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Quick-n-dirty HAR (HTTP Archive) viewer

HAR, HTTP Archive, is a JSON-encoded dump of a list of requests and their associated headers, bodies, etc. Here's a partial example containing a single request:

  "startedDateTime": "2013-09-16T18:02:04.741Z",
  "time": 51,
  "request": {
    "method": "GET",
    "url": "",
    "httpVersion": "HTTP/1.1",
    "headers": [],
    "queryString": [],
    "cookies": [],
    "headersSize": 38,
    "bodySize": 0
  "response": {
    "status": 301,
    "statusText": "Moved Permanently",
    "httpVersion": "HTTP/1.1",
    "headers": [],
    "cookies": [],
    "content": {
      "size": 0,
      "mimeType": "text/html"
    "redirectURL": "",
    "headersSize": 32,
    "bodySize": 0
  "cache": {},
  "timings": {
    "blocked": 0,

HAR files can be exported from Chrome's Network analyser developer tool (ctrl-shift-i → Network tab → capture some requests → Right-click and select Save as HAR with contents. (Additional tip: Check the "Preserve Log on Navigation option – which looks like a recording button – to capture multi-level redirects and such)

As human-readable JSON is, it's still difficult to get a good overview of the requests. So I wrote a quick Python script that turns the JSON into something that's a little easier on our poor sysadmin's eyes:


It supports colored output, dumping request headers and response headers and the body of POSTs and responses (although this will be very slow). You can filter out uninteresting requests such as images or CSS/JSS with the --filter-X options.

You can get it by cloning the Git repository from the Bitbucket repository.


bbcloner: create mirrors of your public and private Bitbucket Git repositories


bbclonerI wrote a small tool that assists in creating mirrors of your public and private Bitbucket Git repositories and wikis. It also synchronizes already existing mirrors. Initial mirror setup requires that you manually enter your username/password. Subsequent synchronization of mirrors is done using Deployment Keys.

You can download a tar.gz, a Debian/Ubuntu package or clone it from the Bitbucket page.


  • Clone / mirror / backup public and private repositories and wikis.
  • No need to store your username and password to update clones.
  • Exclude repositories.
  • No need to run an SSH agent. Uses passwordless private Deployment Keys. (thus without write access to your repositories)


Here's how it works in short. Generate a passwordless SSH key:

$ ssh-keygen
Generating public/private rsa key pair.
Enter file in which to save the key: /home/fboender/.ssh/bbcloner_rsa<ENTER>
Enter passphrase (empty for no passphrase):<ENTER>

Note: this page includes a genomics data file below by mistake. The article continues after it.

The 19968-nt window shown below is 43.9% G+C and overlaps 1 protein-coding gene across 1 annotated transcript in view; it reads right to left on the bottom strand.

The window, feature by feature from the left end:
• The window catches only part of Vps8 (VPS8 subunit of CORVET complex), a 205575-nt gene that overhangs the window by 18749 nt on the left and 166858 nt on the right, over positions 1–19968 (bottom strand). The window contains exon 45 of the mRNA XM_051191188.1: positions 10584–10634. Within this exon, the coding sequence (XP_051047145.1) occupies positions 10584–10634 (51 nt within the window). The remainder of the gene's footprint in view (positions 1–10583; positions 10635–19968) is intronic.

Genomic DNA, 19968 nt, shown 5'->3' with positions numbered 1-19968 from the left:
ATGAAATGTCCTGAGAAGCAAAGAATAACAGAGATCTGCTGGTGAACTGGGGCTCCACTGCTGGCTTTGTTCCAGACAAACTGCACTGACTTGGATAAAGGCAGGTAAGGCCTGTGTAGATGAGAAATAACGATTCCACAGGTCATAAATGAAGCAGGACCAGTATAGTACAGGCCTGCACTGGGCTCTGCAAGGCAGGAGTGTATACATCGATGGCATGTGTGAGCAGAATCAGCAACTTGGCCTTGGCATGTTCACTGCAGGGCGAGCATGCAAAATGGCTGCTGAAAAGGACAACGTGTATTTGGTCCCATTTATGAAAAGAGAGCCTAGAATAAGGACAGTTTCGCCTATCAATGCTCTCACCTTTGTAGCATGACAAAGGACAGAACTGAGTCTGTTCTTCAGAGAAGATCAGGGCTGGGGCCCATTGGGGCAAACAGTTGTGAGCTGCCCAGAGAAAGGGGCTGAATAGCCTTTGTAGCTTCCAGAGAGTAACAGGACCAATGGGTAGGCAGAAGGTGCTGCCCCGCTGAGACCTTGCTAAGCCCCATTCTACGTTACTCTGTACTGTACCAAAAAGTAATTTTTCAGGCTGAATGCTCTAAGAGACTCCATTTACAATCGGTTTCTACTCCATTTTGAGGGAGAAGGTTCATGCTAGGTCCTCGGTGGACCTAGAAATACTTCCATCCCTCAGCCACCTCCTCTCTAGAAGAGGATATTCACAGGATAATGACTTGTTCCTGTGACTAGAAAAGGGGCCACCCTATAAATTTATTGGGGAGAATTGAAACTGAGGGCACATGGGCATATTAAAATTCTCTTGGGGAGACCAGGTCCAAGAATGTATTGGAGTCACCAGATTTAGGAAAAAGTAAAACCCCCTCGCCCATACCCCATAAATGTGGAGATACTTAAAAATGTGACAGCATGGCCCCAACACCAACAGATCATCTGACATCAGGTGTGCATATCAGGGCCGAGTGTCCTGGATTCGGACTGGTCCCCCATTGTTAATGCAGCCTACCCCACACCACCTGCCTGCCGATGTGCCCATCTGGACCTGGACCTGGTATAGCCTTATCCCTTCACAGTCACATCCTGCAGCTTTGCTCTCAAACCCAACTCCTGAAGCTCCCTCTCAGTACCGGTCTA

Enter same passphrase again: <ENTER>

You should add the generated public key to your repositories as a Deployment Key. The first time you use bbcloner, or whenever you've added new public or private repositories, you have to specify your username/password. BBcloner will retrieve a list of your repositories and create mirrors for any new repositories not yet mirrored:

$ bbcloner -n -u fboender /home/fboender/gitclones/
Cloning new repositories
Cloning project_a
Cloning project_a wiki
Cloning project_b

Now you can update the mirrors without using a username/password:

$ bbcloner /home/fboender/gitclones/
Updating existing mirrors
Updating /home/fboender/gitclones/project_a.git
Updating /home/fboender/gitclones/project_a-wiki.git
Updating /home/fboender/gitclones/project_b.git

You can run the above from a cronjob. Specify the -s argument to prevent bbcloner from showing normal output.

The mirrors are full remote git repositories, which means you can clone them:

$ git clone /home/fboender/gitclones/project_a.git/
Cloning into project_a...

Don't push changes to it, or the mirror won't be able to sync. Instead, point the remote origin to your Bitbucket repository:

$ git remote rm origin
$ git remote add origin
$ git push
remote: bb/acl: fboender is allowed. accepted payload.

Get it

Here are ways of getting bbcloner:

More information

Fore more information, please see the Bitbucket repository.

Quick Introduction to LDAP Basics

Every now and then I have to work on something that involves LDAP, and every time I seem to have completely forgotten how it works. So I'm putting this here for future me: a quick introduction to LDAP basics. Remember, future me (and anyone else reading this), at the time of writing you are by no means an LDAP expert, so take that into consideration! Also, this will be very terse. There are enough books on LDAP on the internet. I don't think we need another.